In 2008, those operations which eliminated their Prospect Research departments handed a fundraising advantage to their competitors. Non-profits that maintained their researchers continued to identify more prospects, had better targeted ask amounts and consistently found new sources of information to advance their missions. Fast forward a few years and these institutions had experienced researchers on-board while those that now found the money to again hire prospect researchers were left to scramble and recreate what they so readily dismissed a few years earlier. Often, these new hires were either inexperienced or needed time to get to know the operation of their new employer. Again, more lost time and lost information.
I’m inclined to believe that were there to be a similar crisis like the one in 2008, the results could very well be different this time around. Since 2008, Prospect Research departments have expanded their scope of effectiveness through advances in technologies and techniques. Information is more easily secured, stored and manipulated. Data analytics has lent itself to better prospect identification as well as targeted mailing and the like. Basically, technological advances in the last six years have advanced the efforts of Prospect Researchers to the point where our role in the fundraising process has risen dramatically.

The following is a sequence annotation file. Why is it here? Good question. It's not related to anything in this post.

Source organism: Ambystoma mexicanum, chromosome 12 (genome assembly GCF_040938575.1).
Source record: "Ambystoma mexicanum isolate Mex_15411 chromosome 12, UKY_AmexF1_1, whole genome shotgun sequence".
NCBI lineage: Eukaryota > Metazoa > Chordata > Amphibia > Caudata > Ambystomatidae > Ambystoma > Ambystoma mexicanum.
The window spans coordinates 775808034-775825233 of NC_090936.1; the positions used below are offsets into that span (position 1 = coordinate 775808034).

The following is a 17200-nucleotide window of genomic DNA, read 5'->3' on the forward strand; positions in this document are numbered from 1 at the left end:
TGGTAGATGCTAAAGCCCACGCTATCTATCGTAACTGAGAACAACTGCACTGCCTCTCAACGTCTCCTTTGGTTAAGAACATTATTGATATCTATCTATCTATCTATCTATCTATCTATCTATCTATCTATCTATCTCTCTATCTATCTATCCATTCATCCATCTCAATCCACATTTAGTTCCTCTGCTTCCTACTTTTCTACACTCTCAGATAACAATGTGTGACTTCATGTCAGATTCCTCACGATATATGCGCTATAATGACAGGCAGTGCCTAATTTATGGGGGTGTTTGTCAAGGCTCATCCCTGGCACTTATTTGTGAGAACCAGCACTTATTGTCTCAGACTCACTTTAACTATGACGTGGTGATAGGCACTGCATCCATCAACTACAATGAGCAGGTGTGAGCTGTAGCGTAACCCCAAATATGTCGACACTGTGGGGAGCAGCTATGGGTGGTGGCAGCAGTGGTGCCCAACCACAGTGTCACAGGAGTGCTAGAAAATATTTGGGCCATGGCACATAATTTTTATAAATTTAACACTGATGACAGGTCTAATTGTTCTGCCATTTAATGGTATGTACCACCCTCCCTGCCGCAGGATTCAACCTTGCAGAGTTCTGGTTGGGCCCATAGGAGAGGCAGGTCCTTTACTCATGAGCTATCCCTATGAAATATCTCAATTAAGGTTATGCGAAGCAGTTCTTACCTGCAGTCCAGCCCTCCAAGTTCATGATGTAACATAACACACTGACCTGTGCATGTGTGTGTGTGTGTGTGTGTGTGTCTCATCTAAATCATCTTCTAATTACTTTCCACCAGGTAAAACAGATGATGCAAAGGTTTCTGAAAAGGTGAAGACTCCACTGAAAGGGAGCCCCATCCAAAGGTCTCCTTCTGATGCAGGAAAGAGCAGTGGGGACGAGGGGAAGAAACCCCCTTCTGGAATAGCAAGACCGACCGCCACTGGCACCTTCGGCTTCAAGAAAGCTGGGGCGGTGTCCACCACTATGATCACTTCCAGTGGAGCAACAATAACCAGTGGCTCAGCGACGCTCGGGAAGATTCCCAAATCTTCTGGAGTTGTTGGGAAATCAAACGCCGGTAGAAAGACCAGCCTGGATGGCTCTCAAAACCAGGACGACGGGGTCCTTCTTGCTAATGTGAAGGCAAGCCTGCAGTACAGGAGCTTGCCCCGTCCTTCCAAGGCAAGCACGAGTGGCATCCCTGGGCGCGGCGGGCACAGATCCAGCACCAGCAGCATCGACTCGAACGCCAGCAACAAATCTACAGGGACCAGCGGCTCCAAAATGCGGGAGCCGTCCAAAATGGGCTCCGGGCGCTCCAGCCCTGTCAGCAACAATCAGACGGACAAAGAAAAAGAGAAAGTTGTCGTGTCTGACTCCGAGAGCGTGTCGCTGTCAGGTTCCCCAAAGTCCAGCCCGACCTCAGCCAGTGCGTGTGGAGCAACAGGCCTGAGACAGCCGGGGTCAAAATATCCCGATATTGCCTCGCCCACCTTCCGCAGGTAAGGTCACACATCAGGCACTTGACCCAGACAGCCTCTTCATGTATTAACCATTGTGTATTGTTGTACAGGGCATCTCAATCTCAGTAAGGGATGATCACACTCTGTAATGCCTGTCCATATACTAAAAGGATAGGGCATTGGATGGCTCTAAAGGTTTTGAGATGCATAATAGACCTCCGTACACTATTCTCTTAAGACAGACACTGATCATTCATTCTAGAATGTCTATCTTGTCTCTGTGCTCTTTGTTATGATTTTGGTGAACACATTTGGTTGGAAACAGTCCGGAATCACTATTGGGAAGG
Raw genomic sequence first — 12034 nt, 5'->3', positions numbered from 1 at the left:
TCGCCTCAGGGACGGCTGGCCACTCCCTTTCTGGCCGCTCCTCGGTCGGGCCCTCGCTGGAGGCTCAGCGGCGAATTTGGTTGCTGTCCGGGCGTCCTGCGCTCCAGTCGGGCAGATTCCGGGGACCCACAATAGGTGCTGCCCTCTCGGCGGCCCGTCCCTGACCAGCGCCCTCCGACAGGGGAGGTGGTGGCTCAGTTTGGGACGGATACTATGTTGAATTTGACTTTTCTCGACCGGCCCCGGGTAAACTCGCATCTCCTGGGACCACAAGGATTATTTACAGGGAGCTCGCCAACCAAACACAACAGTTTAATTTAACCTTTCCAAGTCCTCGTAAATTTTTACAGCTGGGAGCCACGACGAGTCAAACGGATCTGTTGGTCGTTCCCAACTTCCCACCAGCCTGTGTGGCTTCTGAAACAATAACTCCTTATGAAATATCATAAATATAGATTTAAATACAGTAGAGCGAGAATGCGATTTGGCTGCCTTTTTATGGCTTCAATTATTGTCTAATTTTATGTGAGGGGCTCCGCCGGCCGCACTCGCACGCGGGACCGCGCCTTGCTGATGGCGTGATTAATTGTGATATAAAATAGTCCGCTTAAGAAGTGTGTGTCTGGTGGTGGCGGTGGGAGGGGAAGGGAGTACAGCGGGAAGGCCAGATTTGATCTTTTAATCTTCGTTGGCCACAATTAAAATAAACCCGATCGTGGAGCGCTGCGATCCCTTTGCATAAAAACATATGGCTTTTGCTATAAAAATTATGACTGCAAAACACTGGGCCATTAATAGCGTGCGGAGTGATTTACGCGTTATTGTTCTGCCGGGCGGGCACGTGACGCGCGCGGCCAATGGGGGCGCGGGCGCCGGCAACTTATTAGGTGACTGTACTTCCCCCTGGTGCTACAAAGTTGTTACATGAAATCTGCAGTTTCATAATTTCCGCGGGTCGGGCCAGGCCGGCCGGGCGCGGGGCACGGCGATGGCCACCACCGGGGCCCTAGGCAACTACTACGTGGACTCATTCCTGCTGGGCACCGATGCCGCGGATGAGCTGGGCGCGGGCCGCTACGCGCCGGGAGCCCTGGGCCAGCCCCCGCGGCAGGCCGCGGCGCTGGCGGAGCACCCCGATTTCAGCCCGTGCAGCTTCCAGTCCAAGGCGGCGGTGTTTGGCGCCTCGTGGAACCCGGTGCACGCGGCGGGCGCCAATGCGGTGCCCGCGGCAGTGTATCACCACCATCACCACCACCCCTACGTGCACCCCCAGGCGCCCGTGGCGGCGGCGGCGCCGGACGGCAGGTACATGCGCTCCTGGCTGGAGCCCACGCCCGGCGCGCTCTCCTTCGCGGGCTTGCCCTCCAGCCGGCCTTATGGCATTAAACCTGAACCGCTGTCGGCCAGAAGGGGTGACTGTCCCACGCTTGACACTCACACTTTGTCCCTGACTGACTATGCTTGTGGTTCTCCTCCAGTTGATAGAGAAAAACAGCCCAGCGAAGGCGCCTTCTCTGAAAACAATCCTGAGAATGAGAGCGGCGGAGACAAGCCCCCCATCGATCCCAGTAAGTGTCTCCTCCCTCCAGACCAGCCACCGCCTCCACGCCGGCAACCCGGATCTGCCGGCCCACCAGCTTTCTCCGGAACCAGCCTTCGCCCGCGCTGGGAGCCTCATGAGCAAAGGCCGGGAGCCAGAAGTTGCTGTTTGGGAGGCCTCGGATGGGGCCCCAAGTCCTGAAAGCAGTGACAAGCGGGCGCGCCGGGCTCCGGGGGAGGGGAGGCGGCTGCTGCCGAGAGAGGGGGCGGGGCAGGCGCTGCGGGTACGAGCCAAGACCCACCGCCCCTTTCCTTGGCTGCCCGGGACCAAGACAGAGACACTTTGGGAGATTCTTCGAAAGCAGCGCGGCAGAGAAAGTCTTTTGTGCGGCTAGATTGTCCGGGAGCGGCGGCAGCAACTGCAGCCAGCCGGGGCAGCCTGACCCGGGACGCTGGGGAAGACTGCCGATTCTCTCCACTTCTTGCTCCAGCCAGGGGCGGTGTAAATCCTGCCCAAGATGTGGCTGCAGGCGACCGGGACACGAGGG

Ironically, Development Officers may now be considered somewhat passé due to technological advances. Not all of course, but some. Skype and other interactive technologies have cut back on the need to travel and have empowered Development Officers with the ability to make several virtual visits in the course of a day. Looking back to 2008, these visits may have taken several weeks to complete due to time spent on travel and logistics. Undoubtedly at some point a live meeting needs to take place in order to secure a major gift. However, with the ability to “see” more prospects in a given period, one has to wonder if this efficiency would require the same number of Development Officers as it would have in 2008. In a twist of fate, technology has shifted the fundraising paradigm in a mere six year period.
We all hope that we never again see a crisis like the recession of 2008. However, were one to occur today, what result would it have on staffing of non-profit operations? It may very well reflect the same results as it did six years ago and support staff again gets downsized. However, as we Prospect Researchers continue to evolve our capabilities and demonstrate the important roles we play in the fundraising process, the more entrenched we become in its operation. Prospect Research is becoming, “Too big to not avail.”
About the Author
Mark Noll is the Associate Vice President of Research and Development Services at the University of Rhode island Foundation. He has served in similar roles at Kansas State University, the University of Central Florida as well as The University of Scranton. He has been the development field for 18 years and has extensive experience in Prospect Research and Management, Gift Processing, Donor Relations, Campaign Planning and Strategy, Database Management and analytics. A member of AASP as well as APRA, he spends his free time at Starbucks and excels in the art of mediocrity.